Senators push to strengthen domestic security post
WASHINGTON (CNN) -- A number of U.S. senators want to take President Bush's proposal to create a Cabinet-level position of homeland security one step further, making it a full and permanent Cabinet post.
Bush announced to a joint session of Congress Thursday night that he is appointing Pennsylvania Gov. Tom Ridge to the Cabinet-level position, meaning he would have only advisory authority and would not have a budget, as do full members of the Cabinet.
Sen. Joseph Lieberman said Friday he will propose the higher status. The Connecticut Democrat called Bush's initiative "a beginning but not enough."
In a separate news conference, Democratic Sens. Bob Graham and Bill Nelson of Florida and Dianne Feinstein of California said they too will push for full Cabinet status for homeland security.
The president can create a Cabinet-level position by executive order, but Congress must act to create a new Cabinet department.
Graham said the position should have "budget authority" and said there should be someone with executive-level responsibility to ensure that resources are allocated appropriately.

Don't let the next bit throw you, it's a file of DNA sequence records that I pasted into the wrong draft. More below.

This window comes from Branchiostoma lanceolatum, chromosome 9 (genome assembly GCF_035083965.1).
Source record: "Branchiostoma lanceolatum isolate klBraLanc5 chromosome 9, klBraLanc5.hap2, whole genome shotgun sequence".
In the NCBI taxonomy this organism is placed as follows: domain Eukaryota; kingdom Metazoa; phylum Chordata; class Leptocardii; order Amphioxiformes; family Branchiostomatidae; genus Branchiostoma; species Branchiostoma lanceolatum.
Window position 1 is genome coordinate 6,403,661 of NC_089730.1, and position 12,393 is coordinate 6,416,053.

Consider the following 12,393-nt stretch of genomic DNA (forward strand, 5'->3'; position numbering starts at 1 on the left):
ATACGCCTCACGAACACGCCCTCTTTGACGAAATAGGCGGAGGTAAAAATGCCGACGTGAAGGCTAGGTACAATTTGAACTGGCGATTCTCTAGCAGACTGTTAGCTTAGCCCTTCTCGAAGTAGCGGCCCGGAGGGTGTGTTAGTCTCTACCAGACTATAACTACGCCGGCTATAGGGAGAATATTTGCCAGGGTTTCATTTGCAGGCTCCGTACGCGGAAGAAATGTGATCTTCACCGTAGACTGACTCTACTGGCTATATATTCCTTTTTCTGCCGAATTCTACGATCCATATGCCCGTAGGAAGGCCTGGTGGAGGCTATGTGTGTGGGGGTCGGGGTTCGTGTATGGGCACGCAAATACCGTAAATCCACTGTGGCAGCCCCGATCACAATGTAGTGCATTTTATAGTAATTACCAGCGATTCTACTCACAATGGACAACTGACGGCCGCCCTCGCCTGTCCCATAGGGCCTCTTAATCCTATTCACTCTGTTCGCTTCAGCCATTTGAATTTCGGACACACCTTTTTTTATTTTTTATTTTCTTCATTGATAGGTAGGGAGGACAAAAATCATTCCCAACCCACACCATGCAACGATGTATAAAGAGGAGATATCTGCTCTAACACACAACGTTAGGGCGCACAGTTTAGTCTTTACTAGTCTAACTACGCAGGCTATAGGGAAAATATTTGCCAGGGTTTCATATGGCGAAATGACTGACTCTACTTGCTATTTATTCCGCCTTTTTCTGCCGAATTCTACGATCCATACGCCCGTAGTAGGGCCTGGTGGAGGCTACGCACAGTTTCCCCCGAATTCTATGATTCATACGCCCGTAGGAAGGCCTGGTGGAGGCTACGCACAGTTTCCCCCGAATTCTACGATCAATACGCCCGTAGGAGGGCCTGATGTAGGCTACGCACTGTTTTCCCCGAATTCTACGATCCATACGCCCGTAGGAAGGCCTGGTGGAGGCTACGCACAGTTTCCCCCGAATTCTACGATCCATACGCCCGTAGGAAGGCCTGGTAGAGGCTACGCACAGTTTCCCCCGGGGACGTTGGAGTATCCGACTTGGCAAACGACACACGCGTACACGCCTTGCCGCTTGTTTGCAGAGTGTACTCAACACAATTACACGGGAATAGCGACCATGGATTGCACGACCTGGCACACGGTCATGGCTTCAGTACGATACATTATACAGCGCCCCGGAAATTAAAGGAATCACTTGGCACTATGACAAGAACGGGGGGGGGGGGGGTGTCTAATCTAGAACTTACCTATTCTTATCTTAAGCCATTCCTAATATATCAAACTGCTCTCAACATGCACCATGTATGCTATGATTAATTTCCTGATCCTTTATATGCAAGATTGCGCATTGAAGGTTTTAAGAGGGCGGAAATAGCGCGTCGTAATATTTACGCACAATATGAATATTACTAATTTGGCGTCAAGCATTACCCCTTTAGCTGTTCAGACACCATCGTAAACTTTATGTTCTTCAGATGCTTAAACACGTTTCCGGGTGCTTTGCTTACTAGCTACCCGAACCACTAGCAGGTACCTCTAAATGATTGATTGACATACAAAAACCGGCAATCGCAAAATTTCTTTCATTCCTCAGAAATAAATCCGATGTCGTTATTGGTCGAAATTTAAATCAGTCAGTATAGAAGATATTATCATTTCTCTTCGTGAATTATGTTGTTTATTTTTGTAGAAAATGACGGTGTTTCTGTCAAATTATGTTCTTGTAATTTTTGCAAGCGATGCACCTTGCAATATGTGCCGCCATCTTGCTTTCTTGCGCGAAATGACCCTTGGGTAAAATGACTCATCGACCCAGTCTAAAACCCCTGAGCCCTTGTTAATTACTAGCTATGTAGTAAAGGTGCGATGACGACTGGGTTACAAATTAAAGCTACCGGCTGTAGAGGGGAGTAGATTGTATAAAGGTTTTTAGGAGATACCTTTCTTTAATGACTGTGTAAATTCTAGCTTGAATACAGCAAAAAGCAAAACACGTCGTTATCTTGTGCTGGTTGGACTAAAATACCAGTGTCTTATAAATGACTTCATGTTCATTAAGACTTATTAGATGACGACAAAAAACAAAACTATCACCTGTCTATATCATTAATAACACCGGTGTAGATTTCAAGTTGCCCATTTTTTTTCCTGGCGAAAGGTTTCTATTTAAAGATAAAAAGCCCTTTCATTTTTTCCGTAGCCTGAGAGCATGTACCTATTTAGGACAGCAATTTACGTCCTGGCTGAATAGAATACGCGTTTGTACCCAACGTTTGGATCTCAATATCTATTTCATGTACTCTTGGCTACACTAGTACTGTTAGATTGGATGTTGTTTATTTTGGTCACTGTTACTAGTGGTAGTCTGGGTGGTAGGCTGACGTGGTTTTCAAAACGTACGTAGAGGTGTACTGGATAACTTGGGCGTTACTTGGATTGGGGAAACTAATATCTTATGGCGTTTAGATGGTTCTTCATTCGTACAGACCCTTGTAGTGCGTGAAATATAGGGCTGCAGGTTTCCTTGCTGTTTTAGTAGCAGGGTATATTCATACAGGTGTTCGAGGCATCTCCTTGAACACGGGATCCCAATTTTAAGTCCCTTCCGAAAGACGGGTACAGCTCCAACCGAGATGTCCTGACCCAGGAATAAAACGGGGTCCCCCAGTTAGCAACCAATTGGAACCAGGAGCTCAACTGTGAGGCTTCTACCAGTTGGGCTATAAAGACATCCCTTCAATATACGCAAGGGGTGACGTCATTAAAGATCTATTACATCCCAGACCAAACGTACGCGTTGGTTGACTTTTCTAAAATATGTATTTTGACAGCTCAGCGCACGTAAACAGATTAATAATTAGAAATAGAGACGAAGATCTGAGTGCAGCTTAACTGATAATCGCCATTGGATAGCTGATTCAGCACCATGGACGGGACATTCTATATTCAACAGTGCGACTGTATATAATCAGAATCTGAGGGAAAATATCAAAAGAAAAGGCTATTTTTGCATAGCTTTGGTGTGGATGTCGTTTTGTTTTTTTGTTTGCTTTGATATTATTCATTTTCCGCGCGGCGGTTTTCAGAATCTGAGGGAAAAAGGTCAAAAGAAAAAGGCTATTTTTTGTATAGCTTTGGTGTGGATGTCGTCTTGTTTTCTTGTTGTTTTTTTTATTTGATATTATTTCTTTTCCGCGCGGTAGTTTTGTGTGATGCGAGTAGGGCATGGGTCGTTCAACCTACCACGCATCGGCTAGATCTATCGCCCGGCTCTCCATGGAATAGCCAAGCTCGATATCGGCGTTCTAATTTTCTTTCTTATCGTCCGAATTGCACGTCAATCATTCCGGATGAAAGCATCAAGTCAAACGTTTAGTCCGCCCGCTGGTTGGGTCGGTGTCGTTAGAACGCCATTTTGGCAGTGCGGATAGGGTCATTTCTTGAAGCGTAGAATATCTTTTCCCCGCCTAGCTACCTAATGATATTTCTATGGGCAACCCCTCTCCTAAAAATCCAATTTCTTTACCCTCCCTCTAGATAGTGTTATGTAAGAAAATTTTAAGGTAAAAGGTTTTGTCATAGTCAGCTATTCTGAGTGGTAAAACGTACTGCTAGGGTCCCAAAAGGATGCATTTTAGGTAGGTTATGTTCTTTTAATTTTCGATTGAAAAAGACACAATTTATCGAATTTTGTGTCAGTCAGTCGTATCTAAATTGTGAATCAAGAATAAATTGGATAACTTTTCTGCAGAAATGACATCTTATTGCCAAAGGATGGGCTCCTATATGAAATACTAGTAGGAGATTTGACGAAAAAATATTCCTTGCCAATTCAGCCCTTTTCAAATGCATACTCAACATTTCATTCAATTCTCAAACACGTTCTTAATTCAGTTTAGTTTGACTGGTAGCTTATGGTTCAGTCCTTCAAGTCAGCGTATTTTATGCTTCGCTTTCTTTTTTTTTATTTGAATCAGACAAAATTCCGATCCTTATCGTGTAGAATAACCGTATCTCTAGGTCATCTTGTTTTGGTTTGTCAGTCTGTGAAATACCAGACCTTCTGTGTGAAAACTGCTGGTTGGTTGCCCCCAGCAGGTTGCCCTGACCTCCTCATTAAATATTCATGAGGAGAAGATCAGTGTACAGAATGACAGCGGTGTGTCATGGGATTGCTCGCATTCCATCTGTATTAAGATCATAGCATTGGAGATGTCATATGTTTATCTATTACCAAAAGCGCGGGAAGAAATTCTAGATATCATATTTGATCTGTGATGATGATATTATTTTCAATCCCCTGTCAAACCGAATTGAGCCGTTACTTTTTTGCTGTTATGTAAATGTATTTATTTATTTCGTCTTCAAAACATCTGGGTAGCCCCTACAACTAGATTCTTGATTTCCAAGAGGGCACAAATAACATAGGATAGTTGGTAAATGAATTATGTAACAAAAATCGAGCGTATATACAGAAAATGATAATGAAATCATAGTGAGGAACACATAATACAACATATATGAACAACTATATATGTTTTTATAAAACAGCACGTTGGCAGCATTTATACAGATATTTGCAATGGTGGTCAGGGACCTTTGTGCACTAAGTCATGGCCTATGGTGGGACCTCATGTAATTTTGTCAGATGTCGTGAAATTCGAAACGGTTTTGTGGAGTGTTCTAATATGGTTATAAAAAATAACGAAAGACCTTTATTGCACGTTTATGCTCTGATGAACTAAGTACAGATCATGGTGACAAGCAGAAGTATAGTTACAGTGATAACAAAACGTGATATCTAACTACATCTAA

In addition, he noted that the Hart-Rudman Commission on National Security had recommended that the president and Congress reform the system together.
Although there were no Republicans at the news conference, Graham said, "we assure you this is a very bipartisan agreement" and GOP cosponsors are already onboard.
Lieberman said that both the Hart-Rudman Commission and other studies on domestic responses to terrorism agreed that "there was a growing threat of homeland attacks ... the nation lacked a clear strategy to prevent and protect against these threats ... and responsibility for homeland security was spread among too many agencies without sufficient coordination."
He said as many as 51 agencies are involved in some way in anti-terrorism efforts, with more than $11 billion spent on terrorism each year. Calling that inefficient, he said the work needs to be coordinated.
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